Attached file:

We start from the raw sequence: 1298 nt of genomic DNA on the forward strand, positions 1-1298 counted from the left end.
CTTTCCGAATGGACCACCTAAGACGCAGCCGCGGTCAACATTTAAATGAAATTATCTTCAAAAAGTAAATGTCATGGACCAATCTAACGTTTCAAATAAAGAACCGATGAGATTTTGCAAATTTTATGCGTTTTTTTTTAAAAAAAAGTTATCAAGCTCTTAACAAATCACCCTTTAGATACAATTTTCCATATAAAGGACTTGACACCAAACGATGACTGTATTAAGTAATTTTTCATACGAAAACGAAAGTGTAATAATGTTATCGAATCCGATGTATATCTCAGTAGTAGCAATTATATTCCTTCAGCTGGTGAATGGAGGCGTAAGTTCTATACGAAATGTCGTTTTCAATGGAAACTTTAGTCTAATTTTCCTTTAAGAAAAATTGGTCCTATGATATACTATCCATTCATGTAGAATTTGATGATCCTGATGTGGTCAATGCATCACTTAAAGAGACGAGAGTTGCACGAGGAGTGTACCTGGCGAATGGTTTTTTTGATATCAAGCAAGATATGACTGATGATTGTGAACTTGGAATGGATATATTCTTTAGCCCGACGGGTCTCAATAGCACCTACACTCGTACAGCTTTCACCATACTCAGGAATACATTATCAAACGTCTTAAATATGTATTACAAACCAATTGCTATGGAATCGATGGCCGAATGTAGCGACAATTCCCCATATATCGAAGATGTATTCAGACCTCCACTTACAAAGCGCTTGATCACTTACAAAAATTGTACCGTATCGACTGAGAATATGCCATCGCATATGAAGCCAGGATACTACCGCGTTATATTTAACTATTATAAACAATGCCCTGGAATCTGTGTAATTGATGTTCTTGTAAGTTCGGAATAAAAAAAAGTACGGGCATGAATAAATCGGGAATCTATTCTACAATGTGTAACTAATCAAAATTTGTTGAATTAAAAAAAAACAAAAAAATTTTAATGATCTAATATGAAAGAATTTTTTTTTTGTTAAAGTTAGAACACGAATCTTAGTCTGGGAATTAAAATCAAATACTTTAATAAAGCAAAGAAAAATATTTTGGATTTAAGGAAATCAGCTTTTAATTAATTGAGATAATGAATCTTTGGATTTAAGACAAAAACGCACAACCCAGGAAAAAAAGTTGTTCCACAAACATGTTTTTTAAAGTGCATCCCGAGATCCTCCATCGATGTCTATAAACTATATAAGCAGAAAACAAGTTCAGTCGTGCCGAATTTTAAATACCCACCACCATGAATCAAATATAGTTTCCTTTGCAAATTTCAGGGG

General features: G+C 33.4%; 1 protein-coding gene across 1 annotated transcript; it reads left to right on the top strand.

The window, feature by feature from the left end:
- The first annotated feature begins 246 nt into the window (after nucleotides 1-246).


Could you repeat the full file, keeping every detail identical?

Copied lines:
We start from the raw sequence: 1298 nt of genomic DNA on the forward strand, positions 1-1298 counted from the left end.
CTTTCCGAATGGACCACCTAAGACGCAGCCGCGGTCAACATTTAAATGAAATTATCTTCAAAAAGTAAATGTCATGGACCAATCTAACGTTTCAAATAAAGAACCGATGAGATTTTGCAAATTTTATGCGTTTTTTTTTAAAAAAAAGTTATCAAGCTCTTAACAAATCACCCTTTAGATACAATTTTCCATATAAAGGACTTGACACCAAACGATGACTGTATTAAGTAATTTTTCATACGAAAACGAAAGTGTAATAATGTTATCGAATCCGATGTATATCTCAGTAGTAGCAATTATATTCCTTCAGCTGGTGAATGGAGGCGTAAGTTCTATACGAAATGTCGTTTTCAATGGAAACTTTAGTCTAATTTTCCTTTAAGAAAAATTGGTCCTATGATATACTATCCATTCATGTAGAATTTGATGATCCTGATGTGGTCAATGCATCACTTAAAGAGACGAGAGTTGCACGAGGAGTGTACCTGGCGAATGGTTTTTTTGATATCAAGCAAGATATGACTGATGATTGTGAACTTGGAATGGATATATTCTTTAGCCCGACGGGTCTCAATAGCACCTACACTCGTACAGCTTTCACCATACTCAGGAATACATTATCAAACGTCTTAAATATGTATTACAAACCAATTGCTATGGAATCGATGGCCGAATGTAGCGACAATTCCCCATATATCGAAGATGTATTCAGACCTCCACTTACAAAGCGCTTGATCACTTACAAAAATTGTACCGTATCGACTGAGAATATGCCATCGCATATGAAGCCAGGATACTACCGCGTTATATTTAACTATTATAAACAATGCCCTGGAATCTGTGTAATTGATGTTCTTGTAAGTTCGGAATAAAAAAAAGTACGGGCATGAATAAATCGGGAATCTATTCTACAATGTGTAACTAATCAAAATTTGTTGAATTAAAAAAAAACAAAAAAATTTTAATGATCTAATATGAAAGAATTTTTTTTTTGTTAAAGTTAGAACACGAATCTTAGTCTGGGAATTAAAATCAAATACTTTAATAAAGCAAAGAAAAATATTTTGGATTTAAGGAAATCAGCTTTTAATTAATTGAGATAATGAATCTTTGGATTTAAGACAAAAACGCACAACCCAGGAAAAAAAGTTGTTCCACAAACATGTTTTTTAAAGTGCATCCCGAGATCCTCCATCGATGTCTATAAACTATATAAGCAGAAAACAAGTTCAGTCGTGCCGAATTTTAAATACCCACCACCATGAATCAAATATAGTTTCCTTTGCAAATTTCAGGGG

General features: G+C 33.4%; 1 protein-coding gene across 1 annotated transcript; it reads left to right on the top strand.

The window, feature by feature from the left end:
- The first annotated feature begins 246 nt into the window (after nucleotides 1-246).